His best stretch came over the final 11 games of the season when Felicio averaged a modest 7.0 points on 51.7% shooting, 6.5 rebounds and 1.4 assists in 21.9 minutes. He’s still a liability defensively, doesn’t have great hands, and 89 of his 95 made field goals were inside 10 feet.

Expectations for this year's role

Something has gone very wrong if Felicio logs any minutes this season. The Bulls quietly overhauled the position, departing with Lopez, drafting Daniel Gafford in the second round and signing Luke Kornet. It’s suddenly one of the Bulls’ deepest positions – with Wendell Carter Jr. in line for 30+ minutes a night – meaning Felicio is fourth on the depth chart with no real ability to contribute at power forward.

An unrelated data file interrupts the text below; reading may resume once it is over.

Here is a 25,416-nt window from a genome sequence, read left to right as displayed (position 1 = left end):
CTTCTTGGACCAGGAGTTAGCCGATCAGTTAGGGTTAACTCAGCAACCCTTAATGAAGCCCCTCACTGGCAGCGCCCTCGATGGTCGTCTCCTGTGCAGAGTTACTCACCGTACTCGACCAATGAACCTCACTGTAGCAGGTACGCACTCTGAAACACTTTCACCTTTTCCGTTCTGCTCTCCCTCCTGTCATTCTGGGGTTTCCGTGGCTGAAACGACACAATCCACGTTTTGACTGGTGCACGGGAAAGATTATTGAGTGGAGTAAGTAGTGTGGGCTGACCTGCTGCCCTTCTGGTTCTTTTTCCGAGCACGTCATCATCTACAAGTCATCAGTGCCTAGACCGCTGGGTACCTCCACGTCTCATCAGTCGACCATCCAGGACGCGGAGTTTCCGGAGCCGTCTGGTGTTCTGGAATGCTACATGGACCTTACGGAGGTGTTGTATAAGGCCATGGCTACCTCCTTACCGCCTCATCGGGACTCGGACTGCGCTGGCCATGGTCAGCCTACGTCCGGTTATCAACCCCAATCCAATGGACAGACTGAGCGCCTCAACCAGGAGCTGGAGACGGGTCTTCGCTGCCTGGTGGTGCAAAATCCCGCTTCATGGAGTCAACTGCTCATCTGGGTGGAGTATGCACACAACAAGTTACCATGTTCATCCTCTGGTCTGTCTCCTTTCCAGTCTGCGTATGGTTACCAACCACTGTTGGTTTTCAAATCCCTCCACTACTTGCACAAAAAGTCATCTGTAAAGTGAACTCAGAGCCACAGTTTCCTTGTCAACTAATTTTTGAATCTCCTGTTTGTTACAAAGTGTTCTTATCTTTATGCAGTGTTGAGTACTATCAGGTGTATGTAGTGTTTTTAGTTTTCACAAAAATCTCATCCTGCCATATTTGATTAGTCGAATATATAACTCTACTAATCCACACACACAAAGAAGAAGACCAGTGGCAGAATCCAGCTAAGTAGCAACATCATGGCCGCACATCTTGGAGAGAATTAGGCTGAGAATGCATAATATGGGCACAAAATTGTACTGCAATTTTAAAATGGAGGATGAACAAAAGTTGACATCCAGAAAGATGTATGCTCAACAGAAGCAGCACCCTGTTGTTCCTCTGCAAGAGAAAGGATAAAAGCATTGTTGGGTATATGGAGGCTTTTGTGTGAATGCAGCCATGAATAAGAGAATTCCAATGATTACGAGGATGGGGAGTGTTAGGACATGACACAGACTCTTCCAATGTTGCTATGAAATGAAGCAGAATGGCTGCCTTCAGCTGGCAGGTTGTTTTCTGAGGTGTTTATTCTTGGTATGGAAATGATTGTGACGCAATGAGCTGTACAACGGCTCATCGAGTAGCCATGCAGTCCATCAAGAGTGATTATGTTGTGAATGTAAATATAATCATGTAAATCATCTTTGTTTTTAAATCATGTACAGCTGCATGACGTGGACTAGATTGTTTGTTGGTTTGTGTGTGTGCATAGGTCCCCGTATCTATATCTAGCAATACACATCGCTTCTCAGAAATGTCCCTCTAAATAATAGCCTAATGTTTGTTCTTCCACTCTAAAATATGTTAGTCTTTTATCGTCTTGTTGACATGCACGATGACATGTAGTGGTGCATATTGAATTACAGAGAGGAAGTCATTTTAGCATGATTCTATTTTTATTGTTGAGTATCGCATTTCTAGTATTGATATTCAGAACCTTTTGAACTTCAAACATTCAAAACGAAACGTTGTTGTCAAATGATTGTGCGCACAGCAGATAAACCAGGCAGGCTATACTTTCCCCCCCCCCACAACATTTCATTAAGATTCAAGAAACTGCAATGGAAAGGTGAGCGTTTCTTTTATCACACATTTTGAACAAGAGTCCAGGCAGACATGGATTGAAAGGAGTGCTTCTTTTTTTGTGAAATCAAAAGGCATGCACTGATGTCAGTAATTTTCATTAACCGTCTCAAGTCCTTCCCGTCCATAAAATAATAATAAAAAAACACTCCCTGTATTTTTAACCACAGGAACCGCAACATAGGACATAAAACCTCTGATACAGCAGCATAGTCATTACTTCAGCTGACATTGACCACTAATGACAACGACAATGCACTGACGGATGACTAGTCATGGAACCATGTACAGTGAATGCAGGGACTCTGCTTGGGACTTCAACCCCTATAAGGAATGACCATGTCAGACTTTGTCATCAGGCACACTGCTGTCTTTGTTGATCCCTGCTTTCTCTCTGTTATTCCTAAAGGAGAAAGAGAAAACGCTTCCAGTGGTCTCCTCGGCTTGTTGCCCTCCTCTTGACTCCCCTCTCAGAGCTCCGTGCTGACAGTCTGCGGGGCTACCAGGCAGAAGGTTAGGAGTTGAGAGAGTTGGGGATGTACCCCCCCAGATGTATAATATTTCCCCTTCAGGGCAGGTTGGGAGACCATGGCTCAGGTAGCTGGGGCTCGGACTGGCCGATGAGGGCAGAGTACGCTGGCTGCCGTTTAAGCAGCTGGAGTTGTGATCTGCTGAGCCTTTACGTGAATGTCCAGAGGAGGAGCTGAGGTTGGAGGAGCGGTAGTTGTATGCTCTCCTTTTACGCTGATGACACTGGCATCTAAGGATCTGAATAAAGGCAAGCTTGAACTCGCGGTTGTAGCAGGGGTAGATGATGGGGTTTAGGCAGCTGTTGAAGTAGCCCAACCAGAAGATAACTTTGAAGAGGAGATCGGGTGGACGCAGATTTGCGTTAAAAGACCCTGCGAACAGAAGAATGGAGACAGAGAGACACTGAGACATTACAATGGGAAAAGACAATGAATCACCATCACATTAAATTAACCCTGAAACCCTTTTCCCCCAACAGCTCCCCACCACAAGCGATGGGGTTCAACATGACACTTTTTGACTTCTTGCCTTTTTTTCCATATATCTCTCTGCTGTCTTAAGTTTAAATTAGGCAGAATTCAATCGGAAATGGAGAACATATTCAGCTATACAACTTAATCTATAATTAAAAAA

Where he excels

Felicio doesn’t have the surest of hands, but he has always looked comfortable rolling to the rim. It began with lobs from Dwyane Wade and has continued the last two seasons with guards like Ryan Arcidiacono finding him around the rim. Last year Felicio averaged 1.10 points per possession on pick-and-roll possessions, third on the Bulls behind Lauri Markkanen and Wendell Carter. He also scored on 56.5% of those possessions (made field goal or free throws), which edged out Carter for the team lead. Of course, he was limited in not having a perimeter shot to pop out for 3-pointers, but he was a surprisingly nice roll man in his limited minutes.

Where he needs work

Felicio had a Defensive RPM of -1.63 last season, which was the second-worst mark among centers (only Willy Hernangomez was worse). The Bulls were 2.4 points per 100 possessions better defensively with Felicio off the floor, and the Brazilian big had just 11 steals and seven blocks in 746 minutes. It’s not a stretch to say he’s the team’s worst defender. It’s tough to see him improving in that area after four seasons.

Best case/worst case